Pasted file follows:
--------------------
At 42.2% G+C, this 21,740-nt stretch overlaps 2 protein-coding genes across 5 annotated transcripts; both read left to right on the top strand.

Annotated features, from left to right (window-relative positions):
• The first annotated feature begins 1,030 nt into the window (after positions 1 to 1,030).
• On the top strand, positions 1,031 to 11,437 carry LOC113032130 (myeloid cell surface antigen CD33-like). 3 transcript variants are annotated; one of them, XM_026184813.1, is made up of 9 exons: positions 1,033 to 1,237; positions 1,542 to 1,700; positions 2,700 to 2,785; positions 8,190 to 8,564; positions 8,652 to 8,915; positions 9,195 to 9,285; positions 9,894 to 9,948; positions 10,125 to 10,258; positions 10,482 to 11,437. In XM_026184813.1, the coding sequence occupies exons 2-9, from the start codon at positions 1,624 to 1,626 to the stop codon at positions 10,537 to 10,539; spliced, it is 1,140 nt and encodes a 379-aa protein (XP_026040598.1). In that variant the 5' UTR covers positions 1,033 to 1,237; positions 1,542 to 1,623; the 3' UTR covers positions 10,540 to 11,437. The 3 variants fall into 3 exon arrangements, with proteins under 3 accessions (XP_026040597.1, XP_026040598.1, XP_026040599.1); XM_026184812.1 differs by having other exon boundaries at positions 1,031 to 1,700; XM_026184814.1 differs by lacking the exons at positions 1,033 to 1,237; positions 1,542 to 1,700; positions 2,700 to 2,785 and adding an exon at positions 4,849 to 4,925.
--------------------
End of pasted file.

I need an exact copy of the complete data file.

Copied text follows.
At 42.2% G+C, this 21,740-nt stretch overlaps 2 protein-coding genes across 5 annotated transcripts; both read left to right on the top strand.

Annotated features, from left to right (window-relative positions):
• The first annotated feature begins 1,030 nt into the window (after positions 1 to 1,030).
• On the top strand, positions 1,031 to 11,437 carry LOC113032130 (myeloid cell surface antigen CD33-like). 3 transcript variants are annotated; one of them, XM_026184813.1, is made up of 9 exons: positions 1,033 to 1,237; positions 1,542 to 1,700; positions 2,700 to 2,785; positions 8,190 to 8,564; positions 8,652 to 8,915; positions 9,195 to 9,285; positions 9,894 to 9,948; positions 10,125 to 10,258; positions 10,482 to 11,437. In XM_026184813.1, the coding sequence occupies exons 2-9, from the start codon at positions 1,624 to 1,626 to the stop codon at positions 10,537 to 10,539; spliced, it is 1,140 nt and encodes a 379-aa protein (XP_026040598.1). In that variant the 5' UTR covers positions 1,033 to 1,237; positions 1,542 to 1,623; the 3' UTR covers positions 10,540 to 11,437. The 3 variants fall into 3 exon arrangements, with proteins under 3 accessions (XP_026040597.1, XP_026040598.1, XP_026040599.1); XM_026184812.1 differs by having other exon boundaries at positions 1,031 to 1,700; XM_026184814.1 differs by lacking the exons at positions 1,033 to 1,237; positions 1,542 to 1,700; positions 2,700 to 2,785 and adding an exon at positions 4,849 to 4,925.